Good grey crowned crane news from Uganda

This short video captured the courtship display of grey crowned cranes in Murchison Falls National Park (Uganda) in August 2012.

From the International Crane Foundation:

Uganda Finalizes Grey Crowned Crane Species Action Plan

October 2, 2015

Editor’s Note: We received an email from Jimmy Muheebwa, Uganda Crane and Wetland Conservation Program Manager, about a recent milestone in his country for the protection of the Endangered Grey Crowned Crane. By working together, the government and conservationists in Uganda are committing to reducing threats to the species, with the ultimate goal of preserving Grey Crowned Cranes for generations to come. Following is Jimmy’s report, which – we think you will agree – gives us all hope for the future!

Ugandan coat of arms

This picture shows the coat of arms of Uganda, with a grey crowned crane on the right.

A national symbol, the Grey Crowned Crane represents the independence of modern Uganda, and continues to play an important role in traditional Ugandan culture and folklore. These iconic cranes are also indicators of environmental health, choosing less disturbed wetland habitats for breeding, and contribute to valuable birding tourism in Uganda.

More than three-quarters of the world’s Grey Crowned Cranes live in Uganda and Kenya in East Africa, but despite the cultural, ecological, and economic importance of this species, its population has plummeted over the last 3 to 4 decades from over 60,000 to an estimated 13,000. As a result, Grey Crowned Cranes are now categorized as Endangered, meaning that the species is likely to become extinct if no serious mitigation measures are taken.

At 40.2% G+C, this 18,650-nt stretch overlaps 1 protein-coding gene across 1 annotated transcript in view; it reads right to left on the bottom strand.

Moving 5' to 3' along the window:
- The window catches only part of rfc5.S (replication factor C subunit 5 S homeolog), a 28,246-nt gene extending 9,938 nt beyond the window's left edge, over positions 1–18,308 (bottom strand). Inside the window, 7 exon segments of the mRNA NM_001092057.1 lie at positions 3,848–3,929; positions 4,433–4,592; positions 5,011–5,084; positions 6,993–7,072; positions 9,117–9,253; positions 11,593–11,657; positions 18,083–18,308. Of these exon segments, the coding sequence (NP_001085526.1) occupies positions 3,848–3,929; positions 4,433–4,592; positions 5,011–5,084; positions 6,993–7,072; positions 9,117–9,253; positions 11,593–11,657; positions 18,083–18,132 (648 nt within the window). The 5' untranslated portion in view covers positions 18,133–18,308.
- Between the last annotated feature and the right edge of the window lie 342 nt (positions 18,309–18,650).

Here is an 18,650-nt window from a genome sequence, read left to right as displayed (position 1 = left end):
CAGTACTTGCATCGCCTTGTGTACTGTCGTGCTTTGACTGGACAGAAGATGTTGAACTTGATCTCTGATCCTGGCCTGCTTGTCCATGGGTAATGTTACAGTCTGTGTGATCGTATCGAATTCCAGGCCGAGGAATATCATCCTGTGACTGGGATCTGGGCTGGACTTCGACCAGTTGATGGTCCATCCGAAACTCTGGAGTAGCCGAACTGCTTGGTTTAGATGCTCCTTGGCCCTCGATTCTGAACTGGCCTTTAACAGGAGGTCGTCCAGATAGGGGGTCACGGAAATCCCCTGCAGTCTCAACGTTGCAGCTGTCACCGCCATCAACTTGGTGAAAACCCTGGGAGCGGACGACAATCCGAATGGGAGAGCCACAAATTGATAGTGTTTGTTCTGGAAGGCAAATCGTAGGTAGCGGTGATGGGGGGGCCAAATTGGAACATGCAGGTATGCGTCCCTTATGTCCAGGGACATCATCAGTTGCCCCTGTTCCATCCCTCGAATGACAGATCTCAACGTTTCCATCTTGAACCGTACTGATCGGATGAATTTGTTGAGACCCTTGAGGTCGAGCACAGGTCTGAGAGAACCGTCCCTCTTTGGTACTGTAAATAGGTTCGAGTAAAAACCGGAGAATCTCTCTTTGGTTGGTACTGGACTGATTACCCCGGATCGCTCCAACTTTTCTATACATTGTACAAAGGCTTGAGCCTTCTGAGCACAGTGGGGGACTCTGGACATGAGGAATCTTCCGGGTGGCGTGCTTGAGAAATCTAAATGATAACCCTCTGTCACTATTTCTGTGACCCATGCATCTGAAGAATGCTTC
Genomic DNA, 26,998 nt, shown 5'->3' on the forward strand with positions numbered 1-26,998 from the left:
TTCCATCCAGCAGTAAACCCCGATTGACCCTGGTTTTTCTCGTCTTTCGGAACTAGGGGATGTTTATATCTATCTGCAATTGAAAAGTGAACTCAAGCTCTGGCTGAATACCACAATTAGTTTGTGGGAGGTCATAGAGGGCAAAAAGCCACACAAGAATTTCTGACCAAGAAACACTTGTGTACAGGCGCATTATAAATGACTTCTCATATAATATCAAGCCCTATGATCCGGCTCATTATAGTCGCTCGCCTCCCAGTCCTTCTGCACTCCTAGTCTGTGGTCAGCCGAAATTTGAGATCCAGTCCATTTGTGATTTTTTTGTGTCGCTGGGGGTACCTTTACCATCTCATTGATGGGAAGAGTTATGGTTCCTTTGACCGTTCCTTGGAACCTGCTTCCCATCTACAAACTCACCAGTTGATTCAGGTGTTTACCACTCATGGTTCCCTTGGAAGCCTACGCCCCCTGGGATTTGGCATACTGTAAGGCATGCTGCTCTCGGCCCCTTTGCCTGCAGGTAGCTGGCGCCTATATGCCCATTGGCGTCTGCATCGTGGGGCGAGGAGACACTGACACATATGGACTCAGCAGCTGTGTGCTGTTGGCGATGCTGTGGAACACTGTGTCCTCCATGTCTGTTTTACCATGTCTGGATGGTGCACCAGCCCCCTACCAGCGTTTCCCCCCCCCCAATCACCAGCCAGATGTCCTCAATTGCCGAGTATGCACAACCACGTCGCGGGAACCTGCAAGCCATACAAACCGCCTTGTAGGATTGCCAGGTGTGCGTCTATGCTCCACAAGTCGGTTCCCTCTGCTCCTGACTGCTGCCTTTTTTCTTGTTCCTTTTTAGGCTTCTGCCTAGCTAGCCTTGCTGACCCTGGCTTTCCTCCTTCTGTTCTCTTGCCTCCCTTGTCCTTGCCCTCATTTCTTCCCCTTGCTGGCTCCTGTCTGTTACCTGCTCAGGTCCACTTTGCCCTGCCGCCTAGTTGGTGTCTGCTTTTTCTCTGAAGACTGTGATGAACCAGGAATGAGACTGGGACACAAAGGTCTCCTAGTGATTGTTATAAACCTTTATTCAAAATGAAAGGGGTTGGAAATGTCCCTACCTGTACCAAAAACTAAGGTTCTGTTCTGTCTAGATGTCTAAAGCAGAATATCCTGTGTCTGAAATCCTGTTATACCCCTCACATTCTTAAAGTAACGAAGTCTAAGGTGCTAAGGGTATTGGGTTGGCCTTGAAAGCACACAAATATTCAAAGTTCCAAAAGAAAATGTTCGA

Uganda is one of the few African countries to initiate a Species Action Plan to save our remaining Grey Crowned Cranes and reverse the declining population trend. The process began in 2009 with funding from the Whitley Fund for Nature through the International Crane Foundation/ Endangered Wildlife Trust partnership. Delegates from Uganda, Kenya, and South Africa met in Entebbe, Uganda to design a process to address threats to Grey Crowned Cranes. My appointment in February 2015 by the government of Uganda, through the Ministry of Tourism, Wildlife and Heritage, as the Uganda Crane and Wetland Conservation Program Manager launched the conservation effort in Uganda. The Species Action Planning process for Uganda both followed and incorporated the actions outlined in the draft International Grey Crowned Crane Single Species Action Plan developed under the African-Eurasian Migratory Waterbird Agreement (AEWA):

First, we categorized information about biology, taxonomy, threats and their causes, and information gaps and actions to address them into the following threats:

• Threats directly causing reduced adult and juvenile survival;

• Threats causing a high degree of habitat loss, fragmentation and degradation;

• Threats causing reduced breeding success and reproductive rates.

Second, we designed four strategic actions for the Uganda Species Action Plan:

• Implement activities that enhance active conservation of cranes and their habitats by reducing adult and juvenile mortality of Grey Crowned Cranes;

• Enhance conservation of Grey Crowned Cranes through reduced loss, fragmentation and degradation of habitats;

• Fill knowledge gaps about the ecology of the Grey Crowned Cranes;

• Support the conservation of Grey Crowned Cranes through implementation of alternative livelihoods.

Third, we identified priority actions for immediate action against:

• Wetland degradation;

• Crane capture/hunting/trapping for home use, sale and or traditional use;

Collision with power lines and communication lines;

• Unnecessary human disturbance and proximity to breeding sites.